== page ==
Friday, May 24, 2013

Echoes of the Songsu-daegyo Bridge disaster

I was living in Seoul in October 1994 when a section of Sŏngsu-daegyo Bridge (성수대교), one of a dozen or so "grand" bridges that cross the Han River, broke loose and collapsed into the chilly waters below. While there were a number of fatalities, there were also quite a few people who survived (wearing seat belts helped).

One such story was that of a group of police officers who were on their way back from having received commendation medals for dedication to duty or some such. When they ended up in the water, they immediately went about rescuing other drivers and passengers who'd ended up in the water with them.

The collapse of Sŏngsu-daegyo was part of that one-two punch — including the collapse of Sampoong Department Store the following June — that forced a rethinking of Korea's rapid construction projects and a systemic lack of oversight for those that were already completed. For weeks, the newspapers carried reports of how many bridges and buildings were considered unstable or in dire need of repair, and the government went about remedying that in a major undertaking. Too little, too late, for those who died in those two disasters, but things were markedly improved for everyone else.

I was reminded of that situation when I heard today about the sudden collapse of a section of Interstate-5 in Washington State, which caused several drivers to plunge into the icy waters of the Skagit River. Thankfully no one was killed, but I was struck at how blasé the reporting was.

In Korea, this led to a national dialogue about how the Han River Miracle had been sped up to the point of being a curse, but there did not seem to be the same outcry in the United States.

The Skagit River bridge collapse is not the first such incident in recent memory. Thirteen people were killed in 2007 when a bridge on Interstate-35 crossing the Mississippi River in Minneapolis collapsed.

At the time, reports came out about how much infrastructure was in disrepair and in need of mending, retrofitting, or wholesale replacement:
More than 26%, or one in four, of the nation’s bridges are either structurally deficient or functionally obsolete. While some progress has been made in recent years to reduce the number of deficient and obsolete bridges in rural areas, the number in urban areas is rising. A $17 billion annual investment is needed to substantially improve current bridge conditions. Currently, only $10.5 billion is spent annually on the construction and maintenance of bridges.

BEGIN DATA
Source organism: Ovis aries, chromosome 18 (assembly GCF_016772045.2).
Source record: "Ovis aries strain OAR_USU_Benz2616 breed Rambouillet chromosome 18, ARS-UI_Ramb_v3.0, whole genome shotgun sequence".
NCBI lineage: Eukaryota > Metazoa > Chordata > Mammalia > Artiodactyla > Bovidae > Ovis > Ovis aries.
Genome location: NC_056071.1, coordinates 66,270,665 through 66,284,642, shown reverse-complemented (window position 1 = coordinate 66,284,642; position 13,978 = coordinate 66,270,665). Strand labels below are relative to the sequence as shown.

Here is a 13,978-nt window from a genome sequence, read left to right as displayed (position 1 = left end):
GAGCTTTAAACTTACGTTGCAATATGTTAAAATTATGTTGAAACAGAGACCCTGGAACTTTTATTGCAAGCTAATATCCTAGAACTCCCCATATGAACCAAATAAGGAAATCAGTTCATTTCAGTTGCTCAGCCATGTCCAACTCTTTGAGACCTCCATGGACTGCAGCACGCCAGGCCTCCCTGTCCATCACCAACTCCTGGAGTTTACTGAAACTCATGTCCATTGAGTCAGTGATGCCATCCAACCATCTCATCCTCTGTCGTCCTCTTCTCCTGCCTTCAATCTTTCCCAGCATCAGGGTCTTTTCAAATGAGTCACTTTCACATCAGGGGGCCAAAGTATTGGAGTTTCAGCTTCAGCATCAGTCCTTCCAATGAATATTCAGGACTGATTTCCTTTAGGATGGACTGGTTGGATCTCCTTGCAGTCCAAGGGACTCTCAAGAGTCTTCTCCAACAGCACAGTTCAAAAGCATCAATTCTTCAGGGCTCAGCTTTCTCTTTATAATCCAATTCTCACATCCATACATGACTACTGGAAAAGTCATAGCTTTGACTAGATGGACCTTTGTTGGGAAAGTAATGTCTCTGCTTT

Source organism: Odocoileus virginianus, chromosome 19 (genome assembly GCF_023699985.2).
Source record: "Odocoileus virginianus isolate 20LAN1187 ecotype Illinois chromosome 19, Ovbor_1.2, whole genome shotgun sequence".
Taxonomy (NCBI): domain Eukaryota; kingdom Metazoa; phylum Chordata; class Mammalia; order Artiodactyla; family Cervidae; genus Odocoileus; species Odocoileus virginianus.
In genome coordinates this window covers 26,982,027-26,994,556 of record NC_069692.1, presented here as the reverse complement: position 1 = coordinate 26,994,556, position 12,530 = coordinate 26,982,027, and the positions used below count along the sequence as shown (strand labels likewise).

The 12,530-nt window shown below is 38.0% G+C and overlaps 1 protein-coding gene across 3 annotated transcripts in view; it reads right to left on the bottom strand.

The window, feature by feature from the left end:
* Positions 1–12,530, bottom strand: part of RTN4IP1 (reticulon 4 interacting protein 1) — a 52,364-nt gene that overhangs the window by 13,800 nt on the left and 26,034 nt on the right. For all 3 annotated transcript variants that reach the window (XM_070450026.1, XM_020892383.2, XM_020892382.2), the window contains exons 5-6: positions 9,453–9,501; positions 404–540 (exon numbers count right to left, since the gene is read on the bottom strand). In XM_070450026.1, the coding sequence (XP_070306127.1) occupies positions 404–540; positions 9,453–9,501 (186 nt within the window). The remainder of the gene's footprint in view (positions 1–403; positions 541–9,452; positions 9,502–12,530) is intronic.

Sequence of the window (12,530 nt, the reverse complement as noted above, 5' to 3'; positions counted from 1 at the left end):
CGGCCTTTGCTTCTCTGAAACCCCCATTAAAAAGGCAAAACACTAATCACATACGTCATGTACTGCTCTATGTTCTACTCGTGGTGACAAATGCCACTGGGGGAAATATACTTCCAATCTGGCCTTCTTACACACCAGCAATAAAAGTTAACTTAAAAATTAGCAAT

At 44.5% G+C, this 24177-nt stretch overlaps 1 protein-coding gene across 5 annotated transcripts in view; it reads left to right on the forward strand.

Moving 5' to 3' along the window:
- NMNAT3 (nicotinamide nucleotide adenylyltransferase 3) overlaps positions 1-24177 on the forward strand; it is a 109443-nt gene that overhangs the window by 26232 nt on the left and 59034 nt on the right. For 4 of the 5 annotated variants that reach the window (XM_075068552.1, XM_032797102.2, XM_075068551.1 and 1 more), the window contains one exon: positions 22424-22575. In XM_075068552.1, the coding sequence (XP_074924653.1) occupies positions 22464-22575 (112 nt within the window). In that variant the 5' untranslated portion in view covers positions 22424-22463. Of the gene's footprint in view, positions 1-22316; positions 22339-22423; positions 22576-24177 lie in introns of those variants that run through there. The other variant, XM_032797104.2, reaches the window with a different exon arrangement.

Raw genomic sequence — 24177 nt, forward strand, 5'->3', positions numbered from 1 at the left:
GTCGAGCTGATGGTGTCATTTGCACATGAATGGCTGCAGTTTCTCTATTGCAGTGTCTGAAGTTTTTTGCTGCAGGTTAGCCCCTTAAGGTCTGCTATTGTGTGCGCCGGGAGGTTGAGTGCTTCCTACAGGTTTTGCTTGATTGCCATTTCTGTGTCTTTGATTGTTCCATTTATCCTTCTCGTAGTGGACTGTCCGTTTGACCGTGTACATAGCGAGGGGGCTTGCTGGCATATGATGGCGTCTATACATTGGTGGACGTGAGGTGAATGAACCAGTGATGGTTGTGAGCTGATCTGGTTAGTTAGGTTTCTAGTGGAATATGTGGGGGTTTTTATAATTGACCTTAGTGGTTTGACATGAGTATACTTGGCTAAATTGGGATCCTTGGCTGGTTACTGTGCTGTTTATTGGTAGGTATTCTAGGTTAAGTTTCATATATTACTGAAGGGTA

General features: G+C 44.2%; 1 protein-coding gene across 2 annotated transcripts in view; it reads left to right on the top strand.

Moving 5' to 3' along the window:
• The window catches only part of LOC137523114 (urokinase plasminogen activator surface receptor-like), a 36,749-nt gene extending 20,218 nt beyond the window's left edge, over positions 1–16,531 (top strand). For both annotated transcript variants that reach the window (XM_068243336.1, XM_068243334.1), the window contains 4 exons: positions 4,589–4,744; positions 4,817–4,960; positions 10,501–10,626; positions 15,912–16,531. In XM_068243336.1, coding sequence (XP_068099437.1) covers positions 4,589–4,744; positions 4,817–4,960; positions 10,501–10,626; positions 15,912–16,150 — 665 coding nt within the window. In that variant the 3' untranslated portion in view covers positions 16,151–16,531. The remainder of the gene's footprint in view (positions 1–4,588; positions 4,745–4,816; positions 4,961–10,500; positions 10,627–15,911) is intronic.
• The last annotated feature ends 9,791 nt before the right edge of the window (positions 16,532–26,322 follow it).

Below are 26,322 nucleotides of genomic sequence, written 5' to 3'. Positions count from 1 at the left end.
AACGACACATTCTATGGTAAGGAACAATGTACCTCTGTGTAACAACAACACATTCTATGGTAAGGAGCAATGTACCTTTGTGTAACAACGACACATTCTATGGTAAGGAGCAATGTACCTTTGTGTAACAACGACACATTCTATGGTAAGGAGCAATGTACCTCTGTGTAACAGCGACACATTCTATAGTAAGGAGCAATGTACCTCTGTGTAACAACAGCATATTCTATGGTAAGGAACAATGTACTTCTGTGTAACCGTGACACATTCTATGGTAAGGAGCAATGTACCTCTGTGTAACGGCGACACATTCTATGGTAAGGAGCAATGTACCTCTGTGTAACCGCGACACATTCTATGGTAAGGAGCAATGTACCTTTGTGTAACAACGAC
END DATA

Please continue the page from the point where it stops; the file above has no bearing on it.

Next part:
But it was as if all the discussion dissipated into the ether when the next news cycle came around. The difference between the USA and the ROK is even starker when one considers that such "shovel-ready" projects were on the agenda as part of President Barack Obama's stimulus package so roundly derided and ridiculed by his Republican opponents.

If today's bridge collapse is a second wake-up call, I wonder if we'll again hit the snooze button.



  1. Bad bridges passed up for stimulus cash

    Updated: Tuesday, 03 May 2011, 10:24 AM EDT
    Published : Friday, 31 Jul 2009, 8:56 AM EDT

    WASHINGTON (AP) - Tens of thousands of unsafe or decaying bridges carrying 100 million drivers a day must wait for repairs because states are spending stimulus money on spans that are already in good shape or on easier projects like repaving roads.

    An Associated Press analysis of federal data shows that of the 2,476 bridges scheduled to receive stimulus money so far, nearly half have passed inspections with high marks. Those 1,123 sound bridges received such high inspection ratings that they normally would not qualify for federal bridge money, yet they will share in more than $1.2 billion in stimulus money.

  2. Maybe a little different scenario. The Skagit County Bridge collapsed because a truck with an oversized load hit the supporting trusses. In this sense, it is more similar to the WTC collapses than it is a Bangladeshi factory, which is more like I-35.

    1. Yeah, I'm aware that there was a particular trigger to this. But it begs the question: would it NOT have collapsed had it not been structurally deficient (or whatever phrase they used)?

    2. I want to make a more specific point here: They expect that there will be accidents and mistakes, etc., and these bridges are (in theory) supposed to be designed to absorb that.

      Even in the Sŏngsu-daegyo case, they stated that one problem was that trucks that were too heavy for the stated weight limit had been crossing the bridge. While that is a legitimate complaint, vis-à-vis the public's role in the tragedy, it does not excuse the myriad other factors of neglect, poor design, obsolescence, and deterioration that may have been major culprits. Ditto with the Skagit River Bridge.


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